Time Magazine announced today that Pope Francis has been selected as this year’s “Person of the Year”.
“At a time when the limits of leadership are being tested in so many places, along comes a man with no army or weapons, no kingdom beyond a tight fist of land in the middle of Rome but with the immense wealth and weight of history behind him, to throw down a challenge,” writes Time Magazine’s Nancy Gibbs. “Rarely has a new player on the world stage captured so much attention so quickly – young and old, faithful and cynical – as Pope Francis.”
Francis’ name was on the same list as Syrian president Bashar Assad, NSA whistleblower Edward Snowden and gay rights activist Edith Windsor, but he won out because, as Gibbs explains, ” . . .(I)n less than a year, he has done something remarkable: he has not changed the words, but he’s changed the music.”
She goes on to recount all of the characteristics of Francis that have endeared him to the world in the nine short months of his papacy.
“. . . He lives not in the papal palace surrounded by courtiers but in a spare hostel surrounded by priests. He prays all the time, even while waiting for the dentist. He has retired the papal Mercedes in favor of a scuffed-up Ford Focus. No red shoes, no gilded cross, just an iron one around his neck. When he rejects the pomp and the privilege, releases information on Vatican finances for the first time, reprimands a profligate German Archbishop, cold-calls strangers in distress, offers to baptize the baby of a divorced woman whose married lover wanted her to abort it, he is doing more than modeling mercy and ¬transparency. He is ¬embracing complexity and acknowledging the risk that a church obsessed with its own rights and righteousness could inflict more wounds than it heals.”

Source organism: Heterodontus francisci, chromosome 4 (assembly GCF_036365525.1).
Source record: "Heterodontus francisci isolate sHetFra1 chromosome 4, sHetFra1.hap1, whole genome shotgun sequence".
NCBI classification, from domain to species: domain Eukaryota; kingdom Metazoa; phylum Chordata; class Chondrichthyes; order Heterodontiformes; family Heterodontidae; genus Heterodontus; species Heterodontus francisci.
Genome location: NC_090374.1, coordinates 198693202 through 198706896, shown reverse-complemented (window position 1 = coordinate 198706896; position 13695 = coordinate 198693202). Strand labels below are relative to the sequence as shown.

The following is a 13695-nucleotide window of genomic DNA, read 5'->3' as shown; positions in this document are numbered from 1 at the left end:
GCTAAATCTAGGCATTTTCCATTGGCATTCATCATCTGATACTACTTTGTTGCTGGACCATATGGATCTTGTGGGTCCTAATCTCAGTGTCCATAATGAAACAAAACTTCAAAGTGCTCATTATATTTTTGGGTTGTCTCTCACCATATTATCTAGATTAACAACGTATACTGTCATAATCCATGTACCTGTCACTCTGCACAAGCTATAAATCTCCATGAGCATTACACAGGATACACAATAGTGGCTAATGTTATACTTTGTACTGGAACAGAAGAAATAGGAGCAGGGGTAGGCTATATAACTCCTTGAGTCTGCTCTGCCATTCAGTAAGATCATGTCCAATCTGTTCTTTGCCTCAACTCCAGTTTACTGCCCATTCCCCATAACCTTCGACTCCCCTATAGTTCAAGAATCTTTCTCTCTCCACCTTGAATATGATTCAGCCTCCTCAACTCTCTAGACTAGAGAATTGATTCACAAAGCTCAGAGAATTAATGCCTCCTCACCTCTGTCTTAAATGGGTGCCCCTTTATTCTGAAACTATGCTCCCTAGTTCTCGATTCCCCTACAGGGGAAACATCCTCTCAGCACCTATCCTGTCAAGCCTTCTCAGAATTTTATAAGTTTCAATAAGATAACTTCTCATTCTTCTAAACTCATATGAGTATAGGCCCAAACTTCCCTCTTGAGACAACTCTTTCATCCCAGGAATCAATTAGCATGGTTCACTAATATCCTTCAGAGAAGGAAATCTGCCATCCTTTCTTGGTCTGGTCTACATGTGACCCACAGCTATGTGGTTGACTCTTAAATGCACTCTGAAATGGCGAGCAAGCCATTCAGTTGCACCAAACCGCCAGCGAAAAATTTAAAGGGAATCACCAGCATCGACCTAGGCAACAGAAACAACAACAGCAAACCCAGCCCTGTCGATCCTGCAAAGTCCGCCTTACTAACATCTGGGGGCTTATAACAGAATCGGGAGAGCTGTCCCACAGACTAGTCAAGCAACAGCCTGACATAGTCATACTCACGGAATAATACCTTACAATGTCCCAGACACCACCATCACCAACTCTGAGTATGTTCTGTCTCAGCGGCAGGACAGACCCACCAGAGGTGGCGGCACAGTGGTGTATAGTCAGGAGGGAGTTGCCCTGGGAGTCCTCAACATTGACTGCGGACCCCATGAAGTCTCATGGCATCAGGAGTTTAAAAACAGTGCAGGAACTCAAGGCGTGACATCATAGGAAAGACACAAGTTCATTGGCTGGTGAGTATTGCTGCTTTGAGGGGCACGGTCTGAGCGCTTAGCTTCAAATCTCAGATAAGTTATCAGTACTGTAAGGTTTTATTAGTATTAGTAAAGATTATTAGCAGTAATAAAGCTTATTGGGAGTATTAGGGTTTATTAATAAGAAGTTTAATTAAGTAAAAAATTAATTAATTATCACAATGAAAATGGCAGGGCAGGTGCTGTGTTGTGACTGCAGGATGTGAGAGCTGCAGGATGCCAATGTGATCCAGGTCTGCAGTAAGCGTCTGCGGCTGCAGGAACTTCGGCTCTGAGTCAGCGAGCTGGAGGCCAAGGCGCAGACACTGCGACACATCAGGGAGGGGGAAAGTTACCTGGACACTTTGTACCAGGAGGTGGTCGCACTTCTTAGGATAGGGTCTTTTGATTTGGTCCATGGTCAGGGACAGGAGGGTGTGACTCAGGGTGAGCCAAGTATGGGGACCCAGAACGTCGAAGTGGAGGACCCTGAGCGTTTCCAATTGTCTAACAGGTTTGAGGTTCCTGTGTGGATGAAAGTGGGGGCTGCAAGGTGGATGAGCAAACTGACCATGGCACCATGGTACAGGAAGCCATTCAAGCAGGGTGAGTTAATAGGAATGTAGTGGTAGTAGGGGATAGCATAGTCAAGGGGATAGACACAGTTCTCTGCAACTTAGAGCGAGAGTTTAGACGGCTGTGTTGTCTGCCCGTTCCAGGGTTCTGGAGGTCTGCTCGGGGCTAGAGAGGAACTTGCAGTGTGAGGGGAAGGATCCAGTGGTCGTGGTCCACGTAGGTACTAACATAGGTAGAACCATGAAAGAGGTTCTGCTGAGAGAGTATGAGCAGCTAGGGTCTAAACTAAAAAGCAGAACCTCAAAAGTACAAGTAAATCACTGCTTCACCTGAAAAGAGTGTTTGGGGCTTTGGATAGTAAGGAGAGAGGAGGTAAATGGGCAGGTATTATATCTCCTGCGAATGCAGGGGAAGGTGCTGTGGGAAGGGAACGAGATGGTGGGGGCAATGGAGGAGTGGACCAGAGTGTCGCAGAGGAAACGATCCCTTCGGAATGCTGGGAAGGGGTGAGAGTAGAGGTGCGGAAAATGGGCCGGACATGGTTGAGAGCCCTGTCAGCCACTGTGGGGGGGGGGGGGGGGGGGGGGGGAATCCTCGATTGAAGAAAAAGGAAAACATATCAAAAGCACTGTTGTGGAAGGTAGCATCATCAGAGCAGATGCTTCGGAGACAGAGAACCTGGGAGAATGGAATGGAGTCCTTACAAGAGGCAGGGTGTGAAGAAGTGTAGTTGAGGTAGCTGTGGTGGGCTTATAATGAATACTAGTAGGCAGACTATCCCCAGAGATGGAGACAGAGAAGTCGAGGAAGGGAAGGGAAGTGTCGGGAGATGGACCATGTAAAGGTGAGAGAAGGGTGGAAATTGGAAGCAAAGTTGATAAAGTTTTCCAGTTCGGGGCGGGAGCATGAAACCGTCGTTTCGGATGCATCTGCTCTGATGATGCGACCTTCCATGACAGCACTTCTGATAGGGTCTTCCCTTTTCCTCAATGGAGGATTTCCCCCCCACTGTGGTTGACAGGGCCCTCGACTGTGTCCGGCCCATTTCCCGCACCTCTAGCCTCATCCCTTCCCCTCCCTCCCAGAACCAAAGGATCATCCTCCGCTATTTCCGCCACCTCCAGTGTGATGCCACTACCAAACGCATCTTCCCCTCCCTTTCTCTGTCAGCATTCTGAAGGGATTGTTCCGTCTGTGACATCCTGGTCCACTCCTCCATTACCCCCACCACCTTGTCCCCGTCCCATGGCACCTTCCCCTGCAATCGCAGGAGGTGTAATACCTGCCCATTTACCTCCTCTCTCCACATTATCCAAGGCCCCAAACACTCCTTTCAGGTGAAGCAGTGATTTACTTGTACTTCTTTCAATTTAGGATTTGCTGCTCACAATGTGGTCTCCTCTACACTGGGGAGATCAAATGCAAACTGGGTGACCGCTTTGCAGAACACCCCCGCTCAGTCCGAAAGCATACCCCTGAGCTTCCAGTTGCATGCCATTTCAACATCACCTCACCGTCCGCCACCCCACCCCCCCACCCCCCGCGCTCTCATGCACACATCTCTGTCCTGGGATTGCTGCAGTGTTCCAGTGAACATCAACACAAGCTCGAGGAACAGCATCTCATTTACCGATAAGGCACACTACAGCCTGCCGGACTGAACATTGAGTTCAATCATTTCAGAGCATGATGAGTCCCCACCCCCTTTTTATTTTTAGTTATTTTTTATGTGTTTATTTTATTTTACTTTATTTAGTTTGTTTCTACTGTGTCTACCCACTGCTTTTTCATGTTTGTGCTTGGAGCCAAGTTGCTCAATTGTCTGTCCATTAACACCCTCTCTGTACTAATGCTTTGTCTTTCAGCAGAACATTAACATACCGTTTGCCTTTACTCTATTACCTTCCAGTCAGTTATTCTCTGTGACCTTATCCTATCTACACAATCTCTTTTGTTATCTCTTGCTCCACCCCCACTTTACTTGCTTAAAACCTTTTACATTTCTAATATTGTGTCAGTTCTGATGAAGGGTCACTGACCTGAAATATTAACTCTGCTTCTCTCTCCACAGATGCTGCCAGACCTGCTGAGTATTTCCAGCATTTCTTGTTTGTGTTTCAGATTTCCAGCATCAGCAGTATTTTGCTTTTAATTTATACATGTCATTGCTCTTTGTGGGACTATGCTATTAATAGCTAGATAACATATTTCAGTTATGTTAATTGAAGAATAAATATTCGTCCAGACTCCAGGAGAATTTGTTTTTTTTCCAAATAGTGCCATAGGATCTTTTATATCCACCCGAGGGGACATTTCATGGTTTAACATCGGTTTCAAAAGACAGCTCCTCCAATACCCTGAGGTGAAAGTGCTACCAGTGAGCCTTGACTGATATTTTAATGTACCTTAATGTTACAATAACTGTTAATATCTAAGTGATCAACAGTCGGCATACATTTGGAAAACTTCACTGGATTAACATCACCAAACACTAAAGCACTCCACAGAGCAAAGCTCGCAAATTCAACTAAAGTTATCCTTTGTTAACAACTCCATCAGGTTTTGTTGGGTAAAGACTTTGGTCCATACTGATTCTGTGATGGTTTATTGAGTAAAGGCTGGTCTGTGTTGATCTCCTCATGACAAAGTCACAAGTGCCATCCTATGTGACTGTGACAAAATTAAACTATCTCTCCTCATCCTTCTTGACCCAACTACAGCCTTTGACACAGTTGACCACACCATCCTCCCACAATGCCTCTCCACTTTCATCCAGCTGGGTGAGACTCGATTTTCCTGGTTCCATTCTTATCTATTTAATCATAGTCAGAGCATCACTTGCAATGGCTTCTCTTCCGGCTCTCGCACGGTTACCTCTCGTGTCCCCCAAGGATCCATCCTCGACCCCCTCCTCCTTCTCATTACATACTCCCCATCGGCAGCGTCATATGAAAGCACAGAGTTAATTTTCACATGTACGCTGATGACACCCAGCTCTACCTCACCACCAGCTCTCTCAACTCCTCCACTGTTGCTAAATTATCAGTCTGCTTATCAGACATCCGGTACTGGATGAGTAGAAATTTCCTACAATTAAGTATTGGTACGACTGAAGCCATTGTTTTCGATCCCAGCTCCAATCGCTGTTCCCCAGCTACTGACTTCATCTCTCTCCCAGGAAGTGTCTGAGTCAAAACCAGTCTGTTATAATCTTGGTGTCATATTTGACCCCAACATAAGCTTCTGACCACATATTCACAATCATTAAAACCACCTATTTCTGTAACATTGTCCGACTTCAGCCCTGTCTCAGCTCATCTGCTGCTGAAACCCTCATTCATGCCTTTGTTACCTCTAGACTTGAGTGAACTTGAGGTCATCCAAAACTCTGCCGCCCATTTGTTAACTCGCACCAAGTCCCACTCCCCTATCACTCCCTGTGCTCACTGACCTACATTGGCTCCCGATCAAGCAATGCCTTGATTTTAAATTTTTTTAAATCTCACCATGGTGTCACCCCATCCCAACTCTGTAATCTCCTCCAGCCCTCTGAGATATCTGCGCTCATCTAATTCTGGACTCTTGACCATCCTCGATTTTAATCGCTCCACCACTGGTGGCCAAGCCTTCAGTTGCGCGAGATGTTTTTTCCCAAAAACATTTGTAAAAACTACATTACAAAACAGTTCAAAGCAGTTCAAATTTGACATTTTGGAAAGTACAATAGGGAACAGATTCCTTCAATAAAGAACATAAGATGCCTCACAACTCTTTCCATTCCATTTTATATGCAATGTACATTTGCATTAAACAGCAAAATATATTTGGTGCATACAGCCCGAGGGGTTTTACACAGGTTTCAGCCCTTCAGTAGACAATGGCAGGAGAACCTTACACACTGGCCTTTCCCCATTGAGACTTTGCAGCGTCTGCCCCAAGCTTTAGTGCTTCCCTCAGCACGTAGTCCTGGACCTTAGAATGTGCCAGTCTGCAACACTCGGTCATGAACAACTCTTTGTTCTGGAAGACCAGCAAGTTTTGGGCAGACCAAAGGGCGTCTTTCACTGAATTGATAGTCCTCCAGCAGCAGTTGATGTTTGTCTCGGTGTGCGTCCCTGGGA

Far different from his predecessors, John Paul II and Benedict XVI who were professors of theology, Francis is more accessible to the masses because he was “a former janitor, nightclub bouncer, chemical technician and literature teacher,” she writes.
” . . . (T)he fascination with Francis even outside his flock gives him an opportunity that his predecessor, Benedict XVI, never had—to magnify the message of the church and its power to do great good.”
According to the Telegraph, Fr. Federico Lombardi, the Vatican spokesman, said Francis’ selection as Person of the Year was not at all surprising.
“It is not surprising, considering the resonance and very widespread attention given to the election of Pope Francis and the beginning of his pontificate. It is a positive sign that one of the most prestigious acknowledgements in the field of the international press has been attributed to one who proclaims spiritual, religious and moral values in the world, and who speaks effectively in favor of peace and greater justice.
“With regard to the Pope, for his part, he does not seek fame and success, since he carries out his service for the proclamation of the Gospel and the love of God for all. If this attracts men and women and gives them hope, the Pope is content. If this nomination as ‘Person of the Year’ means that many have understood this message, at least implicitly, he will certainly be glad.”
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